The Smartphone Aesthetic


pertaining to a sense of the beautiful or to the philosophy of aesthetics.
of or pertaining to the study of the mind and emotions in relation to the sense of beauty; of or relating to the science of aesthetics.
having a sense of the beautiful; characterized by a love of beauty.
pertaining to, involving, or concerned with pure emotion and sensation as opposed to pure intellectuality.

the philosophical theory or set of principles governing the idea of beauty at a given time and place: the clean lines, bare surfaces, and sense of space that bespeak the machine-age aesthetic; the Cubist aesthetic.
Archaic. the study of the nature of sensation.

I've started (yet) another group on Google+

The Smartphone Aesthetic
The ART of point and shoot using Smartphones, Mirrorless and Compact cameras. For photographers who value their images more than their gear.  

So what is this somewhat pretentiously titled group all about?

It's obvious to everyone who spends time sampling it, that the photographic internet is predominantly about photographic gear and it's ownership. It should be about taking, making and creating worthwhile images that mean something to somebody, but it's not. It's subdivided into types of camera gear, brands of camera gear and classes of camera gear, in much the same way that rigid sub-genres have taken much of the interest out of modern music, it could be argued that it's sapping the life blood from photography itself. It unfortunately also goes hand in hand with a lecturing style of writing that attempts to exploit and exaggerate these divisions, often for commercial considerations.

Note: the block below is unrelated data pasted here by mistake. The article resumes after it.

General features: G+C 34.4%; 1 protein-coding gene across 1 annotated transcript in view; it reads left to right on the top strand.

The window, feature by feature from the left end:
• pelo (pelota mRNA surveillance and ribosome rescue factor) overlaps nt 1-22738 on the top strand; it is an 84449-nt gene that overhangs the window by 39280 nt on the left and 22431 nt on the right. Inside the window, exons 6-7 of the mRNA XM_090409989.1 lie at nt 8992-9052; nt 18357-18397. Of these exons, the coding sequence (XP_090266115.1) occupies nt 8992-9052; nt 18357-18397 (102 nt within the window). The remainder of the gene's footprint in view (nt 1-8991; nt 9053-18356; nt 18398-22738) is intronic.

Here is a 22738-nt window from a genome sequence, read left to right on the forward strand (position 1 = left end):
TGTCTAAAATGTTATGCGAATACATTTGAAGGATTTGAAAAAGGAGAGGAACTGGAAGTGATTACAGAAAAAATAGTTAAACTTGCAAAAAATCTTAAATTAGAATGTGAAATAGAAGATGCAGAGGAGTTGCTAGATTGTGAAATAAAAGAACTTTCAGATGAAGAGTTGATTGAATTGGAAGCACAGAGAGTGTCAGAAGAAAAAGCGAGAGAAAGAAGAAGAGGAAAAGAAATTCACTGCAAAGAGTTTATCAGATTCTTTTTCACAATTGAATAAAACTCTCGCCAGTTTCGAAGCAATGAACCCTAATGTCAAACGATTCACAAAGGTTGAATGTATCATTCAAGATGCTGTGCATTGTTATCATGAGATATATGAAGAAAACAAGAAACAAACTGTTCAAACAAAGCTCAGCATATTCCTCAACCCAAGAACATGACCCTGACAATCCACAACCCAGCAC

Too often, the discussions in this photographic internet are about things that don't really matter - DSLR 'versus' Mirrorless, Canon 'versus' Nikon, 'Full-Frame' 'versus' APS-C and Smartphones 'versus' everything else. And yes I've been just as guilty as others in perpetuating this by writing about the differences in picture making devices as if it meant something or was in fact important. When in fact the cameras / picture making gear that we use should be one of the least important part of the process of creating two-dimensional images. 

At the same time as we endlessly bicker about which system is 'better' the rest of the world just gets on with taking pictures and sharing them and these days that usually involves a smart phone or a camera phone or phone camera or whatever else we call these multi communication devices we all carry around with us. 

Added to this partisan photo buffery, which takes us as a group of nerd like gearheads even further away from the photographic evolution that is going on around us, is the nature of digital photography itself. Film and the chemical production of photographs had it's disadvantages in terms of convenience, pollution and the time taken to see what we captured when we pressed the shutter, but it also seemed to have a lot less predictability about the results and was much less concerned about the means of producing images than the images themselves.